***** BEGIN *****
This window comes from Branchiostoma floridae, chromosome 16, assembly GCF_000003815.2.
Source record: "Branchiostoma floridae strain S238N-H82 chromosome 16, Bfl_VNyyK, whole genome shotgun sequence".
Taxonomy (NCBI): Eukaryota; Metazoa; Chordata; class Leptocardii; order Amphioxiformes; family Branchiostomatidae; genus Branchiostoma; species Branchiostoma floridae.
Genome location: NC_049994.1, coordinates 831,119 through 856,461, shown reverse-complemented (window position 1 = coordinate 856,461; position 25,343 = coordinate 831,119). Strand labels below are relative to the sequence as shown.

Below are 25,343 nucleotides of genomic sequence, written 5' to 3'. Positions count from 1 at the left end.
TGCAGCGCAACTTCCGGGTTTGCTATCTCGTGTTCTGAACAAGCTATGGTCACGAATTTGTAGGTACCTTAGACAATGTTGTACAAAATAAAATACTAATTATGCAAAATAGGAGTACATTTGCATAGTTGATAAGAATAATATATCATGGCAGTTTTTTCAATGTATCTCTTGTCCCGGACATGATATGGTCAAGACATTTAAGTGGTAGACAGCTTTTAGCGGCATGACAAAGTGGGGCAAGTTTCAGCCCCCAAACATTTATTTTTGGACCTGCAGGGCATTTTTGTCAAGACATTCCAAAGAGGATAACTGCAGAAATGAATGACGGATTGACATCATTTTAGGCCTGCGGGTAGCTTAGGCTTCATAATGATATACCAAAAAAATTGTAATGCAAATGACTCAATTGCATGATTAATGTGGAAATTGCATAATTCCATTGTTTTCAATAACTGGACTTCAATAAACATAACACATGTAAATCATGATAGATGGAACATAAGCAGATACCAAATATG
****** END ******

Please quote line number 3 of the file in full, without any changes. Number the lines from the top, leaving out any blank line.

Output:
Taxonomy (NCBI): Eukaryota; Metazoa; Chordata; class Leptocardii; order Amphioxiformes; family Branchiostomatidae; genus Branchiostoma; species Branchiostoma floridae.